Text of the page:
1887 - Mackay, J. Our Dealings with Maori lands - Comments on draft Act, p 58-60

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  1887 - Mackay, J. Our Dealings with Maori lands - Comments on draft Act, p 58-60
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Comments on Draft Act.

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IT will be noticed that one of the principal features of the proposed measure is the throwing a large portion of the administration of its provisions on the Natives themselves, which will have a tendency to make it popular among them; it being a very prominent objection made to "The Native Laud Administration Act, 1886," that the Natives have no voice in fixing the price of their disposable lands. The appointment of Commissioners to defined districts, and their ! constant residence therein, would also be conducive to the establishment of greater confidence in the minds of the Natives than at present exists towards the Native Land Court officials, who are never resident in any district for a sufficient time to become acquainted with its natural features or its inhabitants.

The scheme of the Act is to permanently define and finally settle the Native Title to lands throughout the North Island. In order to accomplish this, the Commissioner to be appointed under the proposed Act would, in the first instance, have to fix the external tribal boundaries of his district with respect to other tribes and districts. On this question being completed, attention would be next directed to determining the position and extent of the lands claimed by each tribe within the district. Simultaneously with these operations would be carried out one of the most important duties devolving on a Commissioner, that is, the eliminating from the lands of each tribe the portions forming the subject of outstanding and incomplete purchases and leases between the Native owners and Europeans, or the Government, and bringing these to a satisfactory and just settlement; it being absolutely necessary to effect this in order to clear the way for sub-dividing the estates of each tribe into hapu holdings, and for the further classification of these under the heads of "reserved" and "disposable lands." It is contemplated to conduct all outstanding and incomplete land purchases and leases to an equitable conclusion by giving certificates to the purchasers and lessees in all cases where the transactions have been bona fide and fair as between the parties concerned, which will enable them to proceed with their negotiations, protect them therein, and, if required, partition the interests of the vendors and lessors from those of the dissentients to sales and leases. And as the law relating to such transactions has been of such a conflicting nature as to render it impossible to be carried out, or its provisions understood, it is intended, as far as possible, to clear up the difficulties and validate all agreements which have been made in good faith, whether the law has been strictly complied with or not.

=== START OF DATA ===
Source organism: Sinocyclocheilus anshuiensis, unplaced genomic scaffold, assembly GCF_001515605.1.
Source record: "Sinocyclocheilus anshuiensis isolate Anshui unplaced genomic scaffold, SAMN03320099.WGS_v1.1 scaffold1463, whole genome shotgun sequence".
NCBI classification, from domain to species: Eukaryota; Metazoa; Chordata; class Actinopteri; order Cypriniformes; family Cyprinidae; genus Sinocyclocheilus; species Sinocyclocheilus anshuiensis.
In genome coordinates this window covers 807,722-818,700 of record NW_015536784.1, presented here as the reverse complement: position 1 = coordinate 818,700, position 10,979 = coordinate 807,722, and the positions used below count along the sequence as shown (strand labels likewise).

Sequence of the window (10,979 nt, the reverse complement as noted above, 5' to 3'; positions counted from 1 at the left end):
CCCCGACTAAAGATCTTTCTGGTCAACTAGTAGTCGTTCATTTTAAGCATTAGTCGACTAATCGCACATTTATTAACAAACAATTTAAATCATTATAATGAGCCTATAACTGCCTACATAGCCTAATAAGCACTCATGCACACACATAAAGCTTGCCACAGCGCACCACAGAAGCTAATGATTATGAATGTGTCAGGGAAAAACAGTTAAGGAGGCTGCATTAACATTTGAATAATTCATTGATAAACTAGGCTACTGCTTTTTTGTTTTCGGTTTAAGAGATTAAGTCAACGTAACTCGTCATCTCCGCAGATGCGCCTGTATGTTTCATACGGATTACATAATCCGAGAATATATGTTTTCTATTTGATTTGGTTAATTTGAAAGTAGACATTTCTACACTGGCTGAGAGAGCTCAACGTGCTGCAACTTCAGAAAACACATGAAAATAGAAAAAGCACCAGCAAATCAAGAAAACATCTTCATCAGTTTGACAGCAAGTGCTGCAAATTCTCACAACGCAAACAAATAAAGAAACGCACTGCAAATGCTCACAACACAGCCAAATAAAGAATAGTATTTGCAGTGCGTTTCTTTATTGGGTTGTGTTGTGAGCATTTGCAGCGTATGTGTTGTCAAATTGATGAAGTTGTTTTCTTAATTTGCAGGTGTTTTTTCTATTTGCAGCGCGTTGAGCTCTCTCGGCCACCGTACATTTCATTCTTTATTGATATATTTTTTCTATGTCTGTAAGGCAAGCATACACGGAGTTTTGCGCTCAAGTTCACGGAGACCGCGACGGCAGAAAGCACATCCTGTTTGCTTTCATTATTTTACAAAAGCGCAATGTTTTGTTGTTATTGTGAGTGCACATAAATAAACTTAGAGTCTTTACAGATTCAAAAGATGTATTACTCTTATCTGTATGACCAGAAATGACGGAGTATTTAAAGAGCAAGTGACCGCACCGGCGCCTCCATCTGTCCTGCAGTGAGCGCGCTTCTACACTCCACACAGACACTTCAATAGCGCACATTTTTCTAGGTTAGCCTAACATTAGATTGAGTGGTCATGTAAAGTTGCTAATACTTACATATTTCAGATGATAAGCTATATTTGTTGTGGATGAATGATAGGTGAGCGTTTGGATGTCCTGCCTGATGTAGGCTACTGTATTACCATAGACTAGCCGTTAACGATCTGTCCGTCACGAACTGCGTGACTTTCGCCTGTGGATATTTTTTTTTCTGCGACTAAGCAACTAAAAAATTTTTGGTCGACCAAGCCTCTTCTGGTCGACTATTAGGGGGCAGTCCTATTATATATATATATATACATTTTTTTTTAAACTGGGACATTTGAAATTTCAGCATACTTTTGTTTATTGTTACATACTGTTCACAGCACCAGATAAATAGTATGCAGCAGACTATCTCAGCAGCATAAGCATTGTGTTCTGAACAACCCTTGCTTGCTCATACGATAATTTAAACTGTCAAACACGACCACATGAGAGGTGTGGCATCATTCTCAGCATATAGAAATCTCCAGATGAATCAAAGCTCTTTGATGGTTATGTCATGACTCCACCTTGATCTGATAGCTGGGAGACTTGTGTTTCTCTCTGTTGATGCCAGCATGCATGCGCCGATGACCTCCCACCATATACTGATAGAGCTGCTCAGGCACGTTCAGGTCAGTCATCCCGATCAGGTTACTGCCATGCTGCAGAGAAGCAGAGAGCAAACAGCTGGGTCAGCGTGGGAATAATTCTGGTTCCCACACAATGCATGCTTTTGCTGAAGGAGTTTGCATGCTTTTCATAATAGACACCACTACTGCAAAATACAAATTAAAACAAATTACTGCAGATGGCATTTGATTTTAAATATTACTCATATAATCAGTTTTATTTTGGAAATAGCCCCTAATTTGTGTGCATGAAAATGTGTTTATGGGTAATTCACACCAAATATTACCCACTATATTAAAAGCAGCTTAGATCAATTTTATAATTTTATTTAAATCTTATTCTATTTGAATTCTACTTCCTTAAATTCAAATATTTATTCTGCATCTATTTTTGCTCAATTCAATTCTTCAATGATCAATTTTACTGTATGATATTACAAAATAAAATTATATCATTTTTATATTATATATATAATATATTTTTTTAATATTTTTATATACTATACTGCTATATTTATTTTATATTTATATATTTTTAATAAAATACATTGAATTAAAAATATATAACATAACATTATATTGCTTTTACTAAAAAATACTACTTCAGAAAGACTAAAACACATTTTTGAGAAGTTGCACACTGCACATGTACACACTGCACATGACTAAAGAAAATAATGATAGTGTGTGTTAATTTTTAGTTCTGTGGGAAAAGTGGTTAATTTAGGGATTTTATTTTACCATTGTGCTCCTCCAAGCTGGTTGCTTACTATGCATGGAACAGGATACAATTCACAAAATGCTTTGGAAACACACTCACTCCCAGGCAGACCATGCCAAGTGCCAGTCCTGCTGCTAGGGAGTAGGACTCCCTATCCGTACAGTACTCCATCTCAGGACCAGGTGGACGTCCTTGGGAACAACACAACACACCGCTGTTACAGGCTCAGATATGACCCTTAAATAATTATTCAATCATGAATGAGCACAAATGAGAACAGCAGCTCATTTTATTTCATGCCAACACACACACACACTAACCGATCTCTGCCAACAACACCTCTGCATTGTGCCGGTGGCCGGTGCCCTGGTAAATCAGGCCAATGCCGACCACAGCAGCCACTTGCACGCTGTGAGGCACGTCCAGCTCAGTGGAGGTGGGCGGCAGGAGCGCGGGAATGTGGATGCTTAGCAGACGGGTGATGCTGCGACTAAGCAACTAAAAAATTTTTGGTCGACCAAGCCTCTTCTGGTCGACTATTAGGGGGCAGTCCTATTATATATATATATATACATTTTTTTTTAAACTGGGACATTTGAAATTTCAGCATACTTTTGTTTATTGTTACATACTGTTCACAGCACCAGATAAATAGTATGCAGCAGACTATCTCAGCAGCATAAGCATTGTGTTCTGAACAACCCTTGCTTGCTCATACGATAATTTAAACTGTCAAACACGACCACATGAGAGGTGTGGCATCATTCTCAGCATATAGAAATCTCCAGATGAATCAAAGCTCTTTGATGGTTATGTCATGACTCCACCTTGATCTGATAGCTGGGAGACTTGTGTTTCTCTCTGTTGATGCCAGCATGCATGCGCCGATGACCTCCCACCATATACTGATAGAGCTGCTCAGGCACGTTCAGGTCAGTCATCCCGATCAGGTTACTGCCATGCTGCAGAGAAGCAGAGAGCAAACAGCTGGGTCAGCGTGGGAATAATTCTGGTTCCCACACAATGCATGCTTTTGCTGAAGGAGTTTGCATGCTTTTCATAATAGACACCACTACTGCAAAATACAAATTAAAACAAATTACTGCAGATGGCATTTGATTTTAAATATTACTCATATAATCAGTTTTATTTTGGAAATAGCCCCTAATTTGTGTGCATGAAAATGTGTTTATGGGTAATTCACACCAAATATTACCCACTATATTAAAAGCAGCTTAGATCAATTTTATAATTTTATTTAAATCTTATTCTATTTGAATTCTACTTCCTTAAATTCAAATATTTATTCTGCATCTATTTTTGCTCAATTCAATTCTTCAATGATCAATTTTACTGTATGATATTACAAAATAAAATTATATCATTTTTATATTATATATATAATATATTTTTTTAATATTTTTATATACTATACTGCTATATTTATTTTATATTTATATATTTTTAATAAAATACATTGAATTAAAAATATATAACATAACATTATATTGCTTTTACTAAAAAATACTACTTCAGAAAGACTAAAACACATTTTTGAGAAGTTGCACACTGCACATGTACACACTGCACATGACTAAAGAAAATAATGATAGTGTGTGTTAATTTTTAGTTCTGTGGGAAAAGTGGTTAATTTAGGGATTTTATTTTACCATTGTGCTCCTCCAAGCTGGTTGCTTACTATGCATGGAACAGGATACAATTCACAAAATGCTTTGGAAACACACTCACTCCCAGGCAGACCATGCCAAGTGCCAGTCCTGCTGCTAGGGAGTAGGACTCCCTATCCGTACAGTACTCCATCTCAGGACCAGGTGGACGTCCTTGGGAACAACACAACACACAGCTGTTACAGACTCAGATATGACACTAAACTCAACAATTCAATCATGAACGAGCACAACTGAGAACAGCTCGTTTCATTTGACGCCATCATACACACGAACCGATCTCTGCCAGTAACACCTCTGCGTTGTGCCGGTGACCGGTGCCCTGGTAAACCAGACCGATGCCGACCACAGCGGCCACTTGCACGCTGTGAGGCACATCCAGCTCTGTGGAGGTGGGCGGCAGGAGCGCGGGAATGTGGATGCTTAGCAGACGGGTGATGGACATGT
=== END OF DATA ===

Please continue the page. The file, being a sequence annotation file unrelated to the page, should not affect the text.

As regards future dealings with Native Lands, the intention is to make these clear, safe, satisfactory to all parties, speedy, and final, and impossible to call into question on any point. Reserved Lands are, for the present, intended to be absolutely inalienable by sale or lease, and no power is given to remove these restrictions; and this has been done for several reasons, which it may be as well to allude to.

If Europeans and Natives are placed closely together on land, the result is invariably very unsatisfactory to both parties. Reserves ought therefore to be selected in as few and as compact blocks as possible, and the nearer they can be grouped together the better; and in determining the area, it should be borne in mind that Native cultivations are not as a rule permanent in their nature, but are made and occupied for a few years only, and are continued in one place until the soil becomes impoverished, when a fresh clearing is made; consequently the area of uncultivated land adjacent to Native setlements is always considerable, but, as they own large numbers of horses, cattle, and pigs, these "commons" are of advantage to them. It is possible, but not probable, that in another generation the Natives, having become more civilized, may adopt European methods of husbandry, and so require more land for that purpose than at present. Another reason for rendering reserved land inalienable by sale or lease is that there are instances where Natives owning large reserves have not sufficient land for their own cultivation and support, and although the extent of their property, which has been leased by the Commissioner, is large, the rents accruing therefrom are so small as to produce no adequate income. The history of the Native Reserves at Porirua, near Wellington, would be instructive in this respect.

In dealing with lands disposable by sale or lease, it must be remembered that this question has been heretofore beset with several difficulties. Numerous complaints are made by Natives that they have been great losers by the omission of their names from Certificates of Title, Memorials of Ownership, and Crown Grants, that, although acknowledged as owners of land, they have been deprived of their proper shares of purchase moneys and rents received by the vendors and lessors of it. The Europeans, on the other hand, complain of the insecurity of their titles and the enormous expenses they are put to in obtaining the signatures of Natives to deeds of conveyance and lease, and the constant dread, after the supposed proper execution of those Instruments of Title, that some defect or flaw will be searched out and taken advantage of by some unscrupulous person (Native or European), the outcome of which will be costly and protracted litigation. It is purposed to obviate these difficulties by promptly ascertaining and registering the titles of all the persons in each hapu owning land, vesting the same in Trustees, who have the power themselves to contract for the sale or lease of the land to any person, and to give an indefeasible title to it through a Commissioner. The interests of the whole of the Native owners are protected, as the money receivable on a sale or for rent, is payable to

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the Commissioner only, and can only emerge from the public account, when the Trustees have arranged for the equitable division of it among the various claimants. The European can enter into possession of the land from the moment he pays his money to the Commissioner. The Natives will have to submit to a reasonable deduction from the proceeds of any sale or lease for the purpose of defraying the expense of surveying their lands, and other costs of administration under the proposed Act. Both Native owners and European purchasers will be saved the enormous, and frequently unnecessary, outlay which has been heretofore incurred for surveys, as it is proposed to execute the surveys of the lands of each tribe and hapu as a whole, and not piecemeal or two or three times over, which has been customary in the past. The same applies to the proceedings of the Native Land Court, it only adjudicated on the Titles to a few blocks at a time, leaving large tracts untouched for future investigation, whereby the cost to the Colony, the Natives, and all concerned was materially increased without any corresponding advantage arising therefrom.